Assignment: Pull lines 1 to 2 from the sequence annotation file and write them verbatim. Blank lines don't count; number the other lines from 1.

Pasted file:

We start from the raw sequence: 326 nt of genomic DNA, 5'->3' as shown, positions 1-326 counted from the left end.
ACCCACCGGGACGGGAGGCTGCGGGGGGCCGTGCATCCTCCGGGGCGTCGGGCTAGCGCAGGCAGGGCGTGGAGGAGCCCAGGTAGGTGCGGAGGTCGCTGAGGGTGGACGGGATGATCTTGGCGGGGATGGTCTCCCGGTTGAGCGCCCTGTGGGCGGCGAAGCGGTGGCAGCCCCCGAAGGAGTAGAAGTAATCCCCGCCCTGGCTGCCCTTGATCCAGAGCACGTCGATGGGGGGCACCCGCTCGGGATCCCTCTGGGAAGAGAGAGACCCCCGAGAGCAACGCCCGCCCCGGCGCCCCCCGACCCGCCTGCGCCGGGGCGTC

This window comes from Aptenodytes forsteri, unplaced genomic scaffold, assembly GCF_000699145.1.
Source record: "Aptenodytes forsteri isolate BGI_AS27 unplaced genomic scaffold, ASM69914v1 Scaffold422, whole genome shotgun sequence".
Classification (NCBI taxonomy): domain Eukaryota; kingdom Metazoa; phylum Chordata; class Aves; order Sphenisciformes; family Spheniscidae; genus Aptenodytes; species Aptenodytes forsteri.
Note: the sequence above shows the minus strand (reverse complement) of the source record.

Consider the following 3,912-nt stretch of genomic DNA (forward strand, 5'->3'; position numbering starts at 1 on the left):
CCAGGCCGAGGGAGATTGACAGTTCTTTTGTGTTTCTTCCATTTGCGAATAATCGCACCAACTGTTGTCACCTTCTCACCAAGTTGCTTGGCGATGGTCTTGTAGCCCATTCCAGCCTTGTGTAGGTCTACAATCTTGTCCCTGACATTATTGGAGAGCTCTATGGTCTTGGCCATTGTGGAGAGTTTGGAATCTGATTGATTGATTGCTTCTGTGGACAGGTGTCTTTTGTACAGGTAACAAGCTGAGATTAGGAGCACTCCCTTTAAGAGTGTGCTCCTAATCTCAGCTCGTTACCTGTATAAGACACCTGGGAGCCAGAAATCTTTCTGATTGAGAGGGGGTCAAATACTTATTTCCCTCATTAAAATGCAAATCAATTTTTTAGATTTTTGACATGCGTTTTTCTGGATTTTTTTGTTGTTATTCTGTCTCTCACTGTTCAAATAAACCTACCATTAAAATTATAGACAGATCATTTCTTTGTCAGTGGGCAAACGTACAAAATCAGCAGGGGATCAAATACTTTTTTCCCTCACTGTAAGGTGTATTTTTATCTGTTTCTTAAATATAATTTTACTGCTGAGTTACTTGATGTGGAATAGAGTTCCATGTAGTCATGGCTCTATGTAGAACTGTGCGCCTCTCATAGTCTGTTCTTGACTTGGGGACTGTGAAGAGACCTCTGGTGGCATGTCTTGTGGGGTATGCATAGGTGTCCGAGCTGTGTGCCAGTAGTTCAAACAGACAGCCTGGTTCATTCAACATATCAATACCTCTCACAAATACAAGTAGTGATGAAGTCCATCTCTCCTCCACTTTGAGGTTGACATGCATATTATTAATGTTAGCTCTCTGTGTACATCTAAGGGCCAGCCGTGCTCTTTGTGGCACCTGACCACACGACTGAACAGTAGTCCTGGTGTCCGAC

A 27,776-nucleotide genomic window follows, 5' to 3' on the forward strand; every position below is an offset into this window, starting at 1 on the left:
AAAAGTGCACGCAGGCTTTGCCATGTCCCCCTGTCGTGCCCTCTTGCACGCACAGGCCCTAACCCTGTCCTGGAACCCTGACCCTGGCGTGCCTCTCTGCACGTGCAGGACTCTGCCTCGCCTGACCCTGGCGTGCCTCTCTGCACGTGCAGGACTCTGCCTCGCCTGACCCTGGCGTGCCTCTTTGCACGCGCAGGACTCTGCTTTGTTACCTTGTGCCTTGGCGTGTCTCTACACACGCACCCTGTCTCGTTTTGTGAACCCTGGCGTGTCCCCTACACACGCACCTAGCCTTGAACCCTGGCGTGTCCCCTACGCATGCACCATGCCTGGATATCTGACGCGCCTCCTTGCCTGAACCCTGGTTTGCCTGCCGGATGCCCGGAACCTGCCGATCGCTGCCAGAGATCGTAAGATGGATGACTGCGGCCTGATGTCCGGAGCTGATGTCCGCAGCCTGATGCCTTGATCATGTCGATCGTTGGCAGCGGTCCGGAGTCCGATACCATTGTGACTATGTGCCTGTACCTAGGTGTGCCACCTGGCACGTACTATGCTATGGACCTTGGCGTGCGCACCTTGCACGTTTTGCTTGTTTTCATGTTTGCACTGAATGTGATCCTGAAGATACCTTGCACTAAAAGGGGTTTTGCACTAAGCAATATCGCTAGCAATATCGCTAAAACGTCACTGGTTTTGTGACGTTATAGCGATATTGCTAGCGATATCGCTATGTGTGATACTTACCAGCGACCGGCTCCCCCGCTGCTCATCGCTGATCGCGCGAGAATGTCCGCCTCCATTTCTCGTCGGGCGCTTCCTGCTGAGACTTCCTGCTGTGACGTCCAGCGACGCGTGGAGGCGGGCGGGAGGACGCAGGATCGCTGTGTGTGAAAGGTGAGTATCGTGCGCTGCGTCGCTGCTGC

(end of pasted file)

We start from the raw sequence: 326 nt of genomic DNA, 5'->3' as shown, positions 1-326 counted from the left end.
ACCCACCGGGACGGGAGGCTGCGGGGGGCCGTGCATCCTCCGGGGCGTCGGGCTAGCGCAGGCAGGGCGTGGAGGAGCCCAGGTAGGTGCGGAGGTCGCTGAGGGTGGACGGGATGATCTTGGCGGGGATGGTCTCCCGGTTGAGCGCCCTGTGGGCGGCGAAGCGGTGGCAGCCCCCGAAGGAGTAGAAGTAATCCCCGCCCTGGCTGCCCTTGATCCAGAGCACGTCGATGGGGGGCACCCGCTCGGGATCCCTCTGGGAAGAGAGAGACCCCCGAGAGCAACGCCCGCCCCGGCGCCCCCCGACCCGCCTGCGCCGGGGCGTC